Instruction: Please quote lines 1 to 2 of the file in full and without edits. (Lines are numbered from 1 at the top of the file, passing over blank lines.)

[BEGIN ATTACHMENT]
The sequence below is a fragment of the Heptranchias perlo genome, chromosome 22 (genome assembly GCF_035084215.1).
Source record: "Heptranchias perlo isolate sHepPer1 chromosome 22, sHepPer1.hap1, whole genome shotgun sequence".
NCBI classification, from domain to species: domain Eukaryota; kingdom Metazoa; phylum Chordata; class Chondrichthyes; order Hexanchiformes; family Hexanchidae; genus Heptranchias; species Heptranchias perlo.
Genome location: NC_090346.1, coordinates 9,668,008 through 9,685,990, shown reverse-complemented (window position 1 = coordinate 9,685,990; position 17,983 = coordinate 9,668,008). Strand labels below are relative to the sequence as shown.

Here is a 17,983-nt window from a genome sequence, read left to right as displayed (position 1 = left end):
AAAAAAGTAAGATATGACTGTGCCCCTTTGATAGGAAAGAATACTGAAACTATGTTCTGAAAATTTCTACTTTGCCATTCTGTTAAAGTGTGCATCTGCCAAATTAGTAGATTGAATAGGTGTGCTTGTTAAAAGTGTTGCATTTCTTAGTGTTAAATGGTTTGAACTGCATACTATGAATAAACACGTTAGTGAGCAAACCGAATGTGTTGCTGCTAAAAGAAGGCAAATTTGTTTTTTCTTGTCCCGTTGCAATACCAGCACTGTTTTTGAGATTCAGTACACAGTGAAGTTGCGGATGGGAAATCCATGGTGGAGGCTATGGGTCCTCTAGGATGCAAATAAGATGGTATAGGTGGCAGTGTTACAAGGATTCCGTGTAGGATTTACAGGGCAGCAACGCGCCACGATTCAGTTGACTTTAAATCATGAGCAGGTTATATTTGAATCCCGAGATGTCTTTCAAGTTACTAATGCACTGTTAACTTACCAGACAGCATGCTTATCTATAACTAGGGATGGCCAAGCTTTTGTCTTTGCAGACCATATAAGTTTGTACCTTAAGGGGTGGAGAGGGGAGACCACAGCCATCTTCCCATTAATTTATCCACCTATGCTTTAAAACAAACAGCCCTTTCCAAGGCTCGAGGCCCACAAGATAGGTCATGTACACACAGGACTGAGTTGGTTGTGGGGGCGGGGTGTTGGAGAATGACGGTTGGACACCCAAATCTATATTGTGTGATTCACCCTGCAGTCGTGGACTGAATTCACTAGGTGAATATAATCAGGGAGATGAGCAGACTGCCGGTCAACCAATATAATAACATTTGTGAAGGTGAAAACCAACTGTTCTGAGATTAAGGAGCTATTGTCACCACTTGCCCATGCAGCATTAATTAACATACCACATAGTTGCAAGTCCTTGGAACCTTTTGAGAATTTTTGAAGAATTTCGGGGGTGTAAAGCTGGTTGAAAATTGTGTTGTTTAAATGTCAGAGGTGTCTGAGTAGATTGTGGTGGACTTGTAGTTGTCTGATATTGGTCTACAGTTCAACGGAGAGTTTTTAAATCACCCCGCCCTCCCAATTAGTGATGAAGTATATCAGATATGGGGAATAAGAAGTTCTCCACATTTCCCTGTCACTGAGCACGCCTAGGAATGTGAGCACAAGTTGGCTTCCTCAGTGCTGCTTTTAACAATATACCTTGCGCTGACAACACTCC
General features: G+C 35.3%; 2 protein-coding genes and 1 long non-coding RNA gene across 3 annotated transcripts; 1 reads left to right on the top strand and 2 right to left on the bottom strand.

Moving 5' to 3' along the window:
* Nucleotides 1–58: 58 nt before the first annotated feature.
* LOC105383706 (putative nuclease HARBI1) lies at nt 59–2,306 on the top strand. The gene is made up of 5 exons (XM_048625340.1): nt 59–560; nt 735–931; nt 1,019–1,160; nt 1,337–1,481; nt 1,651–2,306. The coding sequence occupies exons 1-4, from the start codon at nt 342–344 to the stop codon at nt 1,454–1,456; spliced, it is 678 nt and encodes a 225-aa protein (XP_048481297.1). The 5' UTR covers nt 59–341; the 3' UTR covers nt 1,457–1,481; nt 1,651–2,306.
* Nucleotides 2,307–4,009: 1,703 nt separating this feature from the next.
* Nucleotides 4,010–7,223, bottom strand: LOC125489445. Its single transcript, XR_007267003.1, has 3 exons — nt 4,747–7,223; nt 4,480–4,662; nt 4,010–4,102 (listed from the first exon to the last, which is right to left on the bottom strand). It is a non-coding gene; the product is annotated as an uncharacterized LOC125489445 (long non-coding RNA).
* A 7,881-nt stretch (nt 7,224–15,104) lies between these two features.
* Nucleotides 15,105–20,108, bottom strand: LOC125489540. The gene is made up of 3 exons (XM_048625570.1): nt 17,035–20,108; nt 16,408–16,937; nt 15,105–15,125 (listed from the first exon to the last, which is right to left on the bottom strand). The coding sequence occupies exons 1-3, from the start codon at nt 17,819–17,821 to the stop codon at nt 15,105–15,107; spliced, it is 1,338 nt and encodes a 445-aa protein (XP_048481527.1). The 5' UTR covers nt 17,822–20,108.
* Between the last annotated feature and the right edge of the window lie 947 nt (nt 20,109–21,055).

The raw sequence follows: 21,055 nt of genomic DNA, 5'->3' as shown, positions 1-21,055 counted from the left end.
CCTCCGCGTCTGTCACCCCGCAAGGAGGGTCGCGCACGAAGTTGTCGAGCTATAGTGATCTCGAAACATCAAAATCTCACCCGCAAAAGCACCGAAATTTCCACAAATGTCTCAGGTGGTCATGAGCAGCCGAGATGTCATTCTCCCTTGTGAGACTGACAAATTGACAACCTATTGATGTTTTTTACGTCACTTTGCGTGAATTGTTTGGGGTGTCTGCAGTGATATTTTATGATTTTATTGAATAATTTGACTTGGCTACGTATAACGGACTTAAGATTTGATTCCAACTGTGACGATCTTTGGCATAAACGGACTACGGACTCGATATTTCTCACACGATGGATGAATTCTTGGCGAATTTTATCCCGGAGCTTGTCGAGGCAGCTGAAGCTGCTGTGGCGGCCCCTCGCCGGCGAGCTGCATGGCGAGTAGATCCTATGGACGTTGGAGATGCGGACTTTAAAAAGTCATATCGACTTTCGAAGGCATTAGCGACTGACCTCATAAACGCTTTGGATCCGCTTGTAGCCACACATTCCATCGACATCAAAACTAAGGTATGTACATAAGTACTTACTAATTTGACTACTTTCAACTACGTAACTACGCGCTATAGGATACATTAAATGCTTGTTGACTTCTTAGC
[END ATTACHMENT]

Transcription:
The sequence below is a fragment of the Heptranchias perlo genome, chromosome 22 (genome assembly GCF_035084215.1).
Source record: "Heptranchias perlo isolate sHepPer1 chromosome 22, sHepPer1.hap1, whole genome shotgun sequence".